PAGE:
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Your First Meteor Application, OData Server, ItemSlide.js

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Your First Meteor Application

Your First Meteor Application

David Turnbull's Your First Meteor Application is a highly focused, beginner-friendly introduction to Meteor. David updates the book regularly when Meteor changes, so it's worth checking back every so often to look for new content.

You can read the book online or download the PDF for free. If you prefer video, there are also screencasts for $39.

OData Server

The OData Server (GitHub: gizur/odataserver, License: MIT, npm: odataserver) by Jonas Colmsjö is an OData server that's backed by MySQL. It's easy to drop into an Express project, and it's designed to work as a quick "mobile backend as a service" type of app.

It has a simple HTTP API, and Jonas has included usage examples for curl that show you how to create users, databases, and insert data. It actually does things like MySQL database and schema creation, so it requires a MySQL administrator account to work correctly.

If you're interested in this and want to quickly try it out, the advanced usage guide has instructions for deploying it to Docker.


ItemSlide.js (GitHub: itemslide/itemslide.github.io, License: MIT, npm: itemslide) by Nir Lichtman is a touch-friendly carousel.

With jQuery you can set it up like this:

var carousel = $('ul');  
carousel.itemslide({ swipe_out: true });  

And it has events for responding to user interaction:

carousel.on('pan', function(e) {});  
carousel.on('changeActiveIndex', function(e) {});  
carousel.on('changePos', function(e) {  
  console.log('new pos:', carousel.getCurrentPos());
carousel.on('swipeout', function(event) {  
  console.log('swiped out slide:', event.slide);

You don't have to use it with jQuery, but if you do you'll get things like mousewheel support.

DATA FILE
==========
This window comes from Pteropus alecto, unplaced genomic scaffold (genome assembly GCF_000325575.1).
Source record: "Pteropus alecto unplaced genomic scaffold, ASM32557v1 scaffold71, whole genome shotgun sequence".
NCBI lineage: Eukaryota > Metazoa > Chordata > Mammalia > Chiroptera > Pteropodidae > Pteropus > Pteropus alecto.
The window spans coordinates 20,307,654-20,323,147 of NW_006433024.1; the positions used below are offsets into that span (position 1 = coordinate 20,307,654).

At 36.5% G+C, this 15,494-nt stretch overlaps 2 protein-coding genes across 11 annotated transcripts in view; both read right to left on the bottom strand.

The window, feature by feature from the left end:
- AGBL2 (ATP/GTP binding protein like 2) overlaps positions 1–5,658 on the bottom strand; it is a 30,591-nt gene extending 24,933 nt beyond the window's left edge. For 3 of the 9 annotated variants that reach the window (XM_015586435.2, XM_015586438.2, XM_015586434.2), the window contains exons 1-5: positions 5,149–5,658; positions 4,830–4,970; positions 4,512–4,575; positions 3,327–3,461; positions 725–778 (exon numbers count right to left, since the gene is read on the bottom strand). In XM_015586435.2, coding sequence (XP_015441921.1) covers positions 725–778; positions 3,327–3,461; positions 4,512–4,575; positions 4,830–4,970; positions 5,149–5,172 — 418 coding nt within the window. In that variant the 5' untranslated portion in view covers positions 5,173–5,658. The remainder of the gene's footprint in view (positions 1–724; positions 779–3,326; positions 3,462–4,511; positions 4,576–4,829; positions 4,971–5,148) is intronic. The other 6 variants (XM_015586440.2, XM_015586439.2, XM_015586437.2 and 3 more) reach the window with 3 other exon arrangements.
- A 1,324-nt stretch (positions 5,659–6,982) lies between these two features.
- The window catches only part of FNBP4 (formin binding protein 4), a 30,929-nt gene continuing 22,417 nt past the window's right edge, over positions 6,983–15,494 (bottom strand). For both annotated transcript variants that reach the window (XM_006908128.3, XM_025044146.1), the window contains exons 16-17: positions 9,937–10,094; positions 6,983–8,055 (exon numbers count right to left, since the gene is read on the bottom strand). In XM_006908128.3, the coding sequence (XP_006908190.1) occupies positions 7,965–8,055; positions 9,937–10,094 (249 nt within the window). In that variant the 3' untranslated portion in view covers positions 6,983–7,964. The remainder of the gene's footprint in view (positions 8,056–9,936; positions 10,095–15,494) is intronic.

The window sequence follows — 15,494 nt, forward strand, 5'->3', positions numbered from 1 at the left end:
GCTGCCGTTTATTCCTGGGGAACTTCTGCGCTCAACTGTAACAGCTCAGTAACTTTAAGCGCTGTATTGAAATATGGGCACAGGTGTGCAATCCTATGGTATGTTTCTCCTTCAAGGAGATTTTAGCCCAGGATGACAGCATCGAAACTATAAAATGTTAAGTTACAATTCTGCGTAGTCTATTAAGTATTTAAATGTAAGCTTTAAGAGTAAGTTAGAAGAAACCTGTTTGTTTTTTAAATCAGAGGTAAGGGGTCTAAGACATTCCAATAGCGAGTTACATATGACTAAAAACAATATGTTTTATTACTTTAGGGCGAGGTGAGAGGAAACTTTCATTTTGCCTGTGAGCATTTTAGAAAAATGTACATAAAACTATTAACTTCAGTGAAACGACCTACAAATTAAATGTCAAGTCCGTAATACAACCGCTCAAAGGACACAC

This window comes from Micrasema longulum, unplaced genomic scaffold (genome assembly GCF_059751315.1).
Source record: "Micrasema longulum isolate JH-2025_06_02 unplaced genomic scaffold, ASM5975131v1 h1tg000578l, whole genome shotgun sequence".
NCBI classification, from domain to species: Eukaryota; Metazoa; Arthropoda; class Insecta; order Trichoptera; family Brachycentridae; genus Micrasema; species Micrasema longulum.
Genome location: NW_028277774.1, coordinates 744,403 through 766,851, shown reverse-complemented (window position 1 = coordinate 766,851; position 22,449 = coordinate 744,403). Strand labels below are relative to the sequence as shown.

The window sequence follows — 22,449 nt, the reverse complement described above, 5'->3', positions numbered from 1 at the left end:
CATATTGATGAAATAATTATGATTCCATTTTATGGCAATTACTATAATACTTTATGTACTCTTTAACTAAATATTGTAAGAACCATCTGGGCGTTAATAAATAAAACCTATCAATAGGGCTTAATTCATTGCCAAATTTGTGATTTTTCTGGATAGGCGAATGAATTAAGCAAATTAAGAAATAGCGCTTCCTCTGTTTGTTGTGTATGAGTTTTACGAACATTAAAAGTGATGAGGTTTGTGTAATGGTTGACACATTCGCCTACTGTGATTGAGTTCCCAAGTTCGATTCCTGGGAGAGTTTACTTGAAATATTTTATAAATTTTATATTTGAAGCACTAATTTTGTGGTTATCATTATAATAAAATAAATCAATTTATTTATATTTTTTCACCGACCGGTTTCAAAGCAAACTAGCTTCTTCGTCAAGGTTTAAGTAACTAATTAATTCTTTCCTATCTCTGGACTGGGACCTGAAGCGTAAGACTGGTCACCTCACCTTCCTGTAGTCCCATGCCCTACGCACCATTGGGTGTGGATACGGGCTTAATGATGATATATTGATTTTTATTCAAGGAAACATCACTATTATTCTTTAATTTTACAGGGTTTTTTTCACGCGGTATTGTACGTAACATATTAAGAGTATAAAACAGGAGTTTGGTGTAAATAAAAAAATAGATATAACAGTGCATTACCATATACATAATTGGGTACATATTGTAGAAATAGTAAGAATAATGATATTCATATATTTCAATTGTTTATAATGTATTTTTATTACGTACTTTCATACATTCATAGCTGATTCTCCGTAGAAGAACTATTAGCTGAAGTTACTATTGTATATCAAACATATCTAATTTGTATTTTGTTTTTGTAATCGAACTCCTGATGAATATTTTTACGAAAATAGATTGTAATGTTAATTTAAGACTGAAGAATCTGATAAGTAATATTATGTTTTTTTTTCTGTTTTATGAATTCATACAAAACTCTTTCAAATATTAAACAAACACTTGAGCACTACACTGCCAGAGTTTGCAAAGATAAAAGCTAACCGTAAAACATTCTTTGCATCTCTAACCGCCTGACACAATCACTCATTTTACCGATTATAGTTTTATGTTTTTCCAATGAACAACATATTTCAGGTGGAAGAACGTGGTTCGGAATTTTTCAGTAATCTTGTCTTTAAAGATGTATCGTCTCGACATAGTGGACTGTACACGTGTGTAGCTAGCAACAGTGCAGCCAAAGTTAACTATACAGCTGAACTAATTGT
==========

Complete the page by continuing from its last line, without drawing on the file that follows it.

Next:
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PWS Tabs, wheelnav.js

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PWS Tabs

PWS Tabs (GitHub: alexchizhovcom/pwstabs, License: MIT) by Alex Chizhov is a jQuery plugin that helps you create modern, flat tabs, with CSS3 animations and Font Awesome Icons.

It uses data- attributes to set the tab's title and icon. The $(selector).pwstabs method accepts options for the tab position (horizontal or vertical) and the animation effect name.

The plugin source itself is fairly leightweight, and it comes with examples that include CSS. When I reviewed this plugin I had to download the examples because I couldn't access Alex's site, but he does link to a live demo in the readme.


wheelnav.js (GitHub: softwaretailoring/wheelnav) by Gábor Berkesi is an SVG-based library that you can use for a centerpiece animated navigation component. This might work well for a marketing website, which is the example Gábor uses, but I think it would be really cool on a child-friendly site with lots of bright colours site as well.

The licensing is mixed -- there are free versions but also more advanced paid versions.

A good example of the library can be found on the download page, which ties a spinning component in with some tabbed navigation.


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Mask.js, Sloc